Madeline Cheney 5:30
Yeah. Let's talk about those decisions. What kind of decisions come up in regards to quality of life?
Probably like, with William specifically, the biggest decision was a G tube because he could breathe on his own. And he could do everything pretty much on his own. But he couldn't eat. He wasn't eating. And a g-tube for us was an easy decision. We were like, that's fine. Like he can--You know, he enjoys life, we enjoy having him around. So there's the G tube for him... when he started having seizures, that was another thing that we kind of had to decide was what seizure medications, what kind of medications should he be on? What kind of interventions do we need? And our neurologist is amazing at working with us at types of medications and side effects, sometimes side effects for seizure medications are just as bad, or what the parents think is just as bad as the seizure or even worse. So sometimes, you know, and it's all dependent on what you think and what you and your child think and everything of whether we should treat this, you know, if they're, yeah, they're not having seizures. But how violent are the seizures? How often are they--depending on how many seizures they have, dependent on is the seizure medication, putting them asleep all the time? Is it making them angry all the time? That was another thing that was a big--and we still we're still going through it-- trying to balance out seizure medications with seizures and is it worth it? Is it not? What should we do about that? Surgeries are the same way. Should we do this surgery? Is the surgery going to benefit him? Is it not going to benefit him? Is it going to be hard on him? You know, those kind of things that's like for William specifically, we've even had to decide... He almost got a tracheotomy twice and he ended up not getting it. He ended up not needing it. But even then we were like, should we put a trach in, should we not put a trach in? Oh, man, like I like....we should all be doctors at this point. Because, like, I don't know, like people, people might listen to this and they're like, what is a tracheotomy? And you know what, I wish I didn't know!
Madeline Cheney 7:57
Totally, totally. Yeah, those and those are like just really hard decisions. Yeah, they're heavy, they're heavy.
They're so hard!
Madeline Cheney 8:07
And I don't even, I'm gonna take this part out, I don't even know enough about the topic of quality of life to know what to ask you next about it. To be honest, so like, what else would you like to share about it?
Um, I think my biggest thing with it is I've had a lot of people like to debate me on his quality of life. And saying that he doesn't have a quality of life based on his abilities. And it's, it's been hard because sometimes I think like, Am I just keeping him alive like for me, you know what I mean? Like, is this necessary like, Am I you know, what am I doing? What is my-- and I see it all the time, like even in oncology the decisions that some patients make, versus decisions other patients make because it's it's all so personal. And making those decisions and discussing that with your doctors and everything is just, it's really heavy. It's really hard. But I've always just been open to things. And I've tried so hard to not measure William based on his abilities. Because I would hate for someone to measure me on my abilities. And I'll just, I'll just start with this story. So I'm from Texas. We were in Texas at my friend's dad's lake house and William was there and we were playing in the lake and, and he went on a boat ride. And the whole time I was like worried because we forgot his leg splints at home. And I was like, Oh my gosh, like his ankles have these issues. And we need the splints on and I'm all worried about how we forgot the splints and, I was thinking about that when we were getting on the boat. And he was sitting with my one of my best friends on the boat. And the boat gets like going really fast. And the wind, like, kind of hits him in his face. And he just starts like laughing and smiling and he's just loving this boat ride. And like he's loving like, the splash of water and he's just, we're all laughing and my heart just like felt so good. And I was just, I was like, This is what it's about, you know, and I was like this is it. This is it and I feel it feels good. He loves, he loves being here and he loves being a part of the world and and it's all about keeping that in mind. And while you're while you're at therapy and while you're at the IEP and while you're at the doctor's appointments trying to figure out what should we do? should we do this? Do not forget--the splint should be not like...priority should be giving your child love showing them love showing them the world. You know, when you take him for a walk, have him touch the grass. If they can't see anything, have them touch the grass, ya know, they can't hear? You know, look at the grass, like look at their abilities. Because we've had a lot of people tell us like, he can't do anything like what are you doing? Like he can't do anything. I've even had people tell me that I was a terrible mom. I should have had an abortion with him.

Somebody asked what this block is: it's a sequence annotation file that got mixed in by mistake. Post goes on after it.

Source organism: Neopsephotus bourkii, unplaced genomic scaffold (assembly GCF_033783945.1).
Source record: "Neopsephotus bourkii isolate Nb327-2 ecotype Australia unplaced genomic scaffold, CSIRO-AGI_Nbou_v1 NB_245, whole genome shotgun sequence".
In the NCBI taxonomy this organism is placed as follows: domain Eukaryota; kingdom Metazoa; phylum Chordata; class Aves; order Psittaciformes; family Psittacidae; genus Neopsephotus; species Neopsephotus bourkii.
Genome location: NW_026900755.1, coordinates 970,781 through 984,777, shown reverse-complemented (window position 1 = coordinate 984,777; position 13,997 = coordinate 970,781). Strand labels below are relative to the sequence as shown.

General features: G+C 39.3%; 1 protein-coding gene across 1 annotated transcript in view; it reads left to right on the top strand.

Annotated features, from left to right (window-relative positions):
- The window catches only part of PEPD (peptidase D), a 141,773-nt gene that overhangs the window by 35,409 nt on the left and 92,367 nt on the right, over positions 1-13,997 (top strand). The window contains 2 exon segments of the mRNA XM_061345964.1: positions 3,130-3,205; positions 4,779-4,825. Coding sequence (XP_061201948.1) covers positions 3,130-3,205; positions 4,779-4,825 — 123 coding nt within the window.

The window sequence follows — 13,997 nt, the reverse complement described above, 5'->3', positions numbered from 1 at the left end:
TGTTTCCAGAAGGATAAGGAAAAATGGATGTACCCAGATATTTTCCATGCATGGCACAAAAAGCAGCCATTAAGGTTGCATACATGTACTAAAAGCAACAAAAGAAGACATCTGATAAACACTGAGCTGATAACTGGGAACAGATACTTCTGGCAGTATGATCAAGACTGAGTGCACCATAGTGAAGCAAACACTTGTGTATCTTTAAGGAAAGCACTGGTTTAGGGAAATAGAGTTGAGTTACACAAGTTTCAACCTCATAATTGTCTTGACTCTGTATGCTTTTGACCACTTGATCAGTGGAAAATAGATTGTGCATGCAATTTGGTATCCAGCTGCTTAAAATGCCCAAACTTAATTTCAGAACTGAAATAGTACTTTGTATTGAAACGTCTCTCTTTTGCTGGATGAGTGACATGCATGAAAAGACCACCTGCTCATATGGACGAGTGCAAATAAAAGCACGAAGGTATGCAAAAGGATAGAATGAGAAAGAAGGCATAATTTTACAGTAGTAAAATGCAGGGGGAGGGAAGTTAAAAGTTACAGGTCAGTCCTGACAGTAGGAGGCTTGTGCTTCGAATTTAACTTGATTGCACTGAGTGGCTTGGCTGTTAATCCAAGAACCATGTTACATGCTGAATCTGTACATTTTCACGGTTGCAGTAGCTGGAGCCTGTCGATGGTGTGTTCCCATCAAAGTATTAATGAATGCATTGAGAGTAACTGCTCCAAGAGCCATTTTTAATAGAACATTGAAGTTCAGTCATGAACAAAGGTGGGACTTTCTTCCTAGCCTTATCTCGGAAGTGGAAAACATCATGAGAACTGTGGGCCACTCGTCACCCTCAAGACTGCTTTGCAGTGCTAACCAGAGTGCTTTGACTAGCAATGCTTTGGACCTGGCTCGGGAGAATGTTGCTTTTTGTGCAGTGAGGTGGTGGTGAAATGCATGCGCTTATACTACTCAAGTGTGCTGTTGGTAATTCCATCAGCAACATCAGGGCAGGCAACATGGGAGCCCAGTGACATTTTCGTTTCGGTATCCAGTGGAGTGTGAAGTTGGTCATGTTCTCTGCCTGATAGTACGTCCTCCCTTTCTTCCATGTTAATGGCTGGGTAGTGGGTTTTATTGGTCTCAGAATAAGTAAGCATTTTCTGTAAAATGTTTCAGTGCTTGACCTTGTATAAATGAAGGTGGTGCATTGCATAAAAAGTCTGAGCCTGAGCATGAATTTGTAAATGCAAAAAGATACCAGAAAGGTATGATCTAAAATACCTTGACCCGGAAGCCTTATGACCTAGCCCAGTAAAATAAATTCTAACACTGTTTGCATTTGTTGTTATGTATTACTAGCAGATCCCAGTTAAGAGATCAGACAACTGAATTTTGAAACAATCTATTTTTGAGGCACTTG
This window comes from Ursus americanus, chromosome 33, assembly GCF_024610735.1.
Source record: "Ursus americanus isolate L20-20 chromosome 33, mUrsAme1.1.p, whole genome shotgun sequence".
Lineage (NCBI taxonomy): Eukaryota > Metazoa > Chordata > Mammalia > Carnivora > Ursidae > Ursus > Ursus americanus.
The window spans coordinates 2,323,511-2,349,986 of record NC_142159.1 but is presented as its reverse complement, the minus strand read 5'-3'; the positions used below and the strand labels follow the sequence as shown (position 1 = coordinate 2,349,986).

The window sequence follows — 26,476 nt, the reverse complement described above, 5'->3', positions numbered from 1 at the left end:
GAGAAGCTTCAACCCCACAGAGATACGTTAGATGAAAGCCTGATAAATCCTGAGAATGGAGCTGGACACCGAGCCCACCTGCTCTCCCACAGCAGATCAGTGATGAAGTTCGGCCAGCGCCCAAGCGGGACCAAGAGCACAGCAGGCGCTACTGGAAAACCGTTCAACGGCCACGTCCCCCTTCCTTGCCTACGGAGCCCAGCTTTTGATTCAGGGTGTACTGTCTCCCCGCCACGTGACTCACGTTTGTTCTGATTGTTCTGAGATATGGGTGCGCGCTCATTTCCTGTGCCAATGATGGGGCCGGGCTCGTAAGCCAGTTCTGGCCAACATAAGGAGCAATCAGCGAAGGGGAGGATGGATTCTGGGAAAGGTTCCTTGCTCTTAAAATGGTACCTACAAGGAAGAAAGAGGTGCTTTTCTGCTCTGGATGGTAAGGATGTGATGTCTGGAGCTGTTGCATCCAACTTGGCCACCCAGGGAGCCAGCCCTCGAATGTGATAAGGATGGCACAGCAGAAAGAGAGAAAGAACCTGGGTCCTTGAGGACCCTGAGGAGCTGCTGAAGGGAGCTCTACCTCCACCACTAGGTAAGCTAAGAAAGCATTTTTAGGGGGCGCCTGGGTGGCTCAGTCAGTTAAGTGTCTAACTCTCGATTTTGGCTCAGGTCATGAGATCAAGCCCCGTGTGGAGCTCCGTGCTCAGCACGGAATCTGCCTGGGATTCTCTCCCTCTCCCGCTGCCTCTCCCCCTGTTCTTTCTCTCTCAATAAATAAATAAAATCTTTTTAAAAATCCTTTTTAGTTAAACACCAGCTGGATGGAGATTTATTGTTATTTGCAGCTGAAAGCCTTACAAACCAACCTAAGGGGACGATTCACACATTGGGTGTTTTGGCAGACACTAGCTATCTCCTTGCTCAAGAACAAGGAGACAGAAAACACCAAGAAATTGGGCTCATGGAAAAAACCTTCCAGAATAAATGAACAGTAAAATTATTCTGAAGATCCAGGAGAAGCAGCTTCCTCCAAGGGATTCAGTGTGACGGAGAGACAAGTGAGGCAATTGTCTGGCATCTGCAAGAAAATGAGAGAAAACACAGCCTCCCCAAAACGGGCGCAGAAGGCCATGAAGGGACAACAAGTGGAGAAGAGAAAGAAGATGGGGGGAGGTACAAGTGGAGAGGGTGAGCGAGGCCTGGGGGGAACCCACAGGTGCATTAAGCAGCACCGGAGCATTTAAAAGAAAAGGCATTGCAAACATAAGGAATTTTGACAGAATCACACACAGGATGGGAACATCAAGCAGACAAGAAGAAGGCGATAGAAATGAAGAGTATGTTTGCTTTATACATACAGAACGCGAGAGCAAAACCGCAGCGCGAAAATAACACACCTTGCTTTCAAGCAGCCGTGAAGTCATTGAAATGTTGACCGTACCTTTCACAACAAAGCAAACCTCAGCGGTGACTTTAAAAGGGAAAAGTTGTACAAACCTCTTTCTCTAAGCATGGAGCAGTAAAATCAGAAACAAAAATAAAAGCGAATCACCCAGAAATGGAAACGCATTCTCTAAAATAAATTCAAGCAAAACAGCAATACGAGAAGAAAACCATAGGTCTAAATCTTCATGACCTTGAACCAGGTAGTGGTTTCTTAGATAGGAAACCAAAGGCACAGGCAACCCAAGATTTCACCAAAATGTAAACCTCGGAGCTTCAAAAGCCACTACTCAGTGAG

Madeline Cheney 11:52
Oh my gosh.